Who is this internship for?
This program is designed specifically for men and women ages 16 to 30 whose ancestral lineage connects to Native California, the Americas, the Pacific, and other native lands.
- Application Deadline: June 5
- Selection of Participants by: June 13th
- Program Starts: July 8th.
About Native Youth Guardians of the Waters:
The Native Youth Guardians of the Waters Program (GOTW) is an innovative program that provides an immersive indigenous-based educational experience to indigenous young adults (16 to 30 years old) in the San Francisco Bay Area. In existence since 2013, GOTW facilitates cultural, spiritual, and emotional healing through the revitalization of personal and inter-personal relationships to native lifeways, arts and traditions.
In this internship a group of 15-20 participants will (see detail program below):
- Get to know four distinct places around the greater SF Bay Area: Occidental Arts and Ecology Center in Sonoma County; Allemany Farms and El Polin Springs urban watershed in San Francisco; Indian Valley Organic Farm & Garden in Marin County; and our home base, an urban farm in Oakland.
- Learn about Traditional Ecological Knowledge and eco-cultural restoration
- Connect with local Native California people, waters and lands
- Learn Hawaiian traditional navigation, song, dance, and star knowledge from a Hawaiian voyager and navigator
- Grow native seeds, cook ancestral foods and learn native foodways traditions
- Explore identity and heritage through creative expression and talking circles
- Enjoy good people and have fun in Oakland and the greater Bay Area in beautiful natural setting
We will be meeting three weekends in July, for a total of 9 days. These are the dates:
- Summer Weekend One: July 8 to July 10th (3 day retreat at Occidental Arts and Ecology Center)
- Summer Weekend Two: July 15 to July 18th (Oakland and San Francisco Locations)
- Summer Weekend Three: July 22 to July 24th (Oakland and Novato)
Transportation: We will be traveling to sites throughout the Bay Area. Transportation to these sites will be provided. Participants will get reimbursed for public transportation (Bart and buses) to local sites.
Delicious (& often times Native) meals and snacks will be provided.
With the completion of the program, participants will receive a stipend and a TEK (Traditional Ecological Knowledge) certificate.
For questions contact Nicola Wagenberg, Project Director at firstname.lastname@example.org or 415-561-6594
DETAIL PROGRAM & ACTIVITIES
Summer Weekend One: Connect through the Stars. Weekend immersion at Occidental Arts & Ecology Center (OAEC). Participants get to know each other and connect to a place. Dr. Melissa Nelson (Anishinaabe)—TCC’s president and SFSU American Indian Studies Professor—will teach about native water consciousness, indigenous creation stories, and indigenous ways of knowing and learning. Hawaiian traditional navigator and cultural educator Kaimana Barcarse will teach traditional navigation, the star compass, Hawaiian chant and hula dance and lead a water ceremony by the ocean. Participants take part in a guided tour of OAEC’s organic gardens, and enjoy swimming and canoeing in a lake.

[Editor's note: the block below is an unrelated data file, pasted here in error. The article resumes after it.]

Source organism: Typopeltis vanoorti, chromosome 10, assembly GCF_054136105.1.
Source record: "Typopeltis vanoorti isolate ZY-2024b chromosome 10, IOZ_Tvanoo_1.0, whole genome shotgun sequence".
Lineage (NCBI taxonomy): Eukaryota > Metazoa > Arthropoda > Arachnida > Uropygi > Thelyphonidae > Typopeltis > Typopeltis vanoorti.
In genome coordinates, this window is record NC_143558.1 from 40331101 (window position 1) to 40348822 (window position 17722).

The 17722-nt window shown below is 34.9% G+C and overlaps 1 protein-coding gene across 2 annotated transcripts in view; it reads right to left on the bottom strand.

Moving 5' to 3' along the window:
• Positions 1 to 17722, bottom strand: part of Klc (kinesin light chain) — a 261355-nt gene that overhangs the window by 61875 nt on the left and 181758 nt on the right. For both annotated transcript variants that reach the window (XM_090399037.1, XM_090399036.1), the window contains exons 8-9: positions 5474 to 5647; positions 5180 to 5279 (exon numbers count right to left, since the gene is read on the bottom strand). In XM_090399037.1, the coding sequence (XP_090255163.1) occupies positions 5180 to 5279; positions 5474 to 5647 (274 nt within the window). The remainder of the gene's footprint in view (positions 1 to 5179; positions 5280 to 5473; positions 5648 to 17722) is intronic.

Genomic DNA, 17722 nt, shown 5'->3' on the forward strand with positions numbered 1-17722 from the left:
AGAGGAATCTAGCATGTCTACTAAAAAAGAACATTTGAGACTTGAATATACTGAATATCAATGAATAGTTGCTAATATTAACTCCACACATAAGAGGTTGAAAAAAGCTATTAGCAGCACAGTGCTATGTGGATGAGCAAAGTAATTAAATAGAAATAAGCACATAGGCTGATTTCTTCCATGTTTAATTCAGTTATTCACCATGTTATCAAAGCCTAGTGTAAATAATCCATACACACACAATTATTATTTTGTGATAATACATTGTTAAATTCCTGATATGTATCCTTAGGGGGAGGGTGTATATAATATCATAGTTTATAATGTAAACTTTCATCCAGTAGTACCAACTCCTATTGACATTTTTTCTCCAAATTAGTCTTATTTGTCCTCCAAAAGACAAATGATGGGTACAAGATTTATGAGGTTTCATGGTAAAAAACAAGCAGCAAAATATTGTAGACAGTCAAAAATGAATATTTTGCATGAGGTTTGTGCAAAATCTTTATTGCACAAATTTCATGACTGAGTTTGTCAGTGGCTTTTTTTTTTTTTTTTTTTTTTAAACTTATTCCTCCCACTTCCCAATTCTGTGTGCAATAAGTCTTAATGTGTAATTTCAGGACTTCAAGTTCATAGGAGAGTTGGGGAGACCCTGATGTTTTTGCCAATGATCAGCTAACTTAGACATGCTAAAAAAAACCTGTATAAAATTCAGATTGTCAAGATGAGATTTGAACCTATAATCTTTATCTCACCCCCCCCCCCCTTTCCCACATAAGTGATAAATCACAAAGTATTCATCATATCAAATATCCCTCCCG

Summer Weekend Two: Share Seeds. Participants will visit Allemany farms in San Francisco for a urban youth gathering and work day at the farm. There will be an opportunity to connect and share with other young adults who are engaged in food justice work throughout the Bay Area. During this weekend participants will visit El Polin Springs in the Presidio National Park in San Francisco, the only undisturbed, natural spring in the city. They will connect and learn about the local Ohlone lands, waters and people.
Summer Weekend Three: Feast and Appreciate. In collaboration with the College of Marin and renown organic farmer and lay Zen teacher Wendy Johnson, for the past four years TCC has been managing a teaching garden by growing and tending to the Three Sisters of Native American Agriculture: Seneca white corn, Blue Hubbard and Navajo Squash, Tepary and Scarlet Runner beans. At the garden participants will get their hands in the earth by weeding and planting and learn about indigenous crops from around the world. We will learn from Kaylena Bray (Seneca) about the significance and traditions of corn, the sacred food that connects indigenous peoples throughout the Americas. TCC’s youth intern and upcoming native chef Quinton Cabellon (Yokut) will teach a cooking class integrating the foods we harvest and the participants’ ancestral foods. We will feast! We will close the program with an evaluation of the program and appreciations for each other.
Photo credits: Melissa K. Nelson, Nícola Wagenberg